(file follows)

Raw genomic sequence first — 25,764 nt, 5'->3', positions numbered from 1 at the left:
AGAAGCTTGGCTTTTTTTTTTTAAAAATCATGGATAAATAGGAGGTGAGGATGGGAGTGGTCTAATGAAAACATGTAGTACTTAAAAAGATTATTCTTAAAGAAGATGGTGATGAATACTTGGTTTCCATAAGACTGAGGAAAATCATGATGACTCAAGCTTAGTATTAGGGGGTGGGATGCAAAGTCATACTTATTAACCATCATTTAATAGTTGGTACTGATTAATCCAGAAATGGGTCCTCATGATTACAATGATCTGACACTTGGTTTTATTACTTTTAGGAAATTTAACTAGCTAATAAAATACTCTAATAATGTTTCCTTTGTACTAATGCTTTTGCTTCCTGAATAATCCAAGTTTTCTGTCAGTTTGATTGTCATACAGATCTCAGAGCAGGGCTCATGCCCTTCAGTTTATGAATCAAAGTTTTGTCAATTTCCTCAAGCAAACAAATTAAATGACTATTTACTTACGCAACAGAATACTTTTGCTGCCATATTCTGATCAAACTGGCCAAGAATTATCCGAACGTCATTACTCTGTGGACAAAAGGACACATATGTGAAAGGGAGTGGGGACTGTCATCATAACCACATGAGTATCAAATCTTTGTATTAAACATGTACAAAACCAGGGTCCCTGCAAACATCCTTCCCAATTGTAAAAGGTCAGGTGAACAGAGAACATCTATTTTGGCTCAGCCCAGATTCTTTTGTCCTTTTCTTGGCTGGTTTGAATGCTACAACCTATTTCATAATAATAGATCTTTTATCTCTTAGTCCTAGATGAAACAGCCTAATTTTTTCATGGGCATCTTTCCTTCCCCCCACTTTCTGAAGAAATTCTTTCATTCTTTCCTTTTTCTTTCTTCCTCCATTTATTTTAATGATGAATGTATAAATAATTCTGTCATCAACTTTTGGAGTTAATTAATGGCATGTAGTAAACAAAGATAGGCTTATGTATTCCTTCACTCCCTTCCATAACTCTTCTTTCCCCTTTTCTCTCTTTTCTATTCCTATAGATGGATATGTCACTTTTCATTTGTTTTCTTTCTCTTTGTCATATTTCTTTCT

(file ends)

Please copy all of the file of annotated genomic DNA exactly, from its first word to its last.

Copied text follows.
Raw genomic sequence first — 25,764 nt, 5'->3', positions numbered from 1 at the left:
AGAAGCTTGGCTTTTTTTTTTTAAAAATCATGGATAAATAGGAGGTGAGGATGGGAGTGGTCTAATGAAAACATGTAGTACTTAAAAAGATTATTCTTAAAGAAGATGGTGATGAATACTTGGTTTCCATAAGACTGAGGAAAATCATGATGACTCAAGCTTAGTATTAGGGGGTGGGATGCAAAGTCATACTTATTAACCATCATTTAATAGTTGGTACTGATTAATCCAGAAATGGGTCCTCATGATTACAATGATCTGACACTTGGTTTTATTACTTTTAGGAAATTTAACTAGCTAATAAAATACTCTAATAATGTTTCCTTTGTACTAATGCTTTTGCTTCCTGAATAATCCAAGTTTTCTGTCAGTTTGATTGTCATACAGATCTCAGAGCAGGGCTCATGCCCTTCAGTTTATGAATCAAAGTTTTGTCAATTTCCTCAAGCAAACAAATTAAATGACTATTTACTTACGCAACAGAATACTTTTGCTGCCATATTCTGATCAAACTGGCCAAGAATTATCCGAACGTCATTACTCTGTGGACAAAAGGACACATATGTGAAAGGGAGTGGGGACTGTCATCATAACCACATGAGTATCAAATCTTTGTATTAAACATGTACAAAACCAGGGTCCCTGCAAACATCCTTCCCAATTGTAAAAGGTCAGGTGAACAGAGAACATCTATTTTGGCTCAGCCCAGATTCTTTTGTCCTTTTCTTGGCTGGTTTGAATGCTACAACCTATTTCATAATAATAGATCTTTTATCTCTTAGTCCTAGATGAAACAGCCTAATTTTTTCATGGGCATCTTTCCTTCCCCCCACTTTCTGAAGAAATTCTTTCATTCTTTCCTTTTTCTTTCTTCCTCCATTTATTTTAATGATGAATGTATAAATAATTCTGTCATCAACTTTTGGAGTTAATTAATGGCATGTAGTAAACAAAGATAGGCTTATGTATTCCTTCACTCCCTTCCATAACTCTTCTTTCCCCTTTTCTCTCTTTTCTATTCCTATAGATGGATATGTCACTTTTCATTTGTTTTCTTTCTCTTTGTCATATTTCTTTCT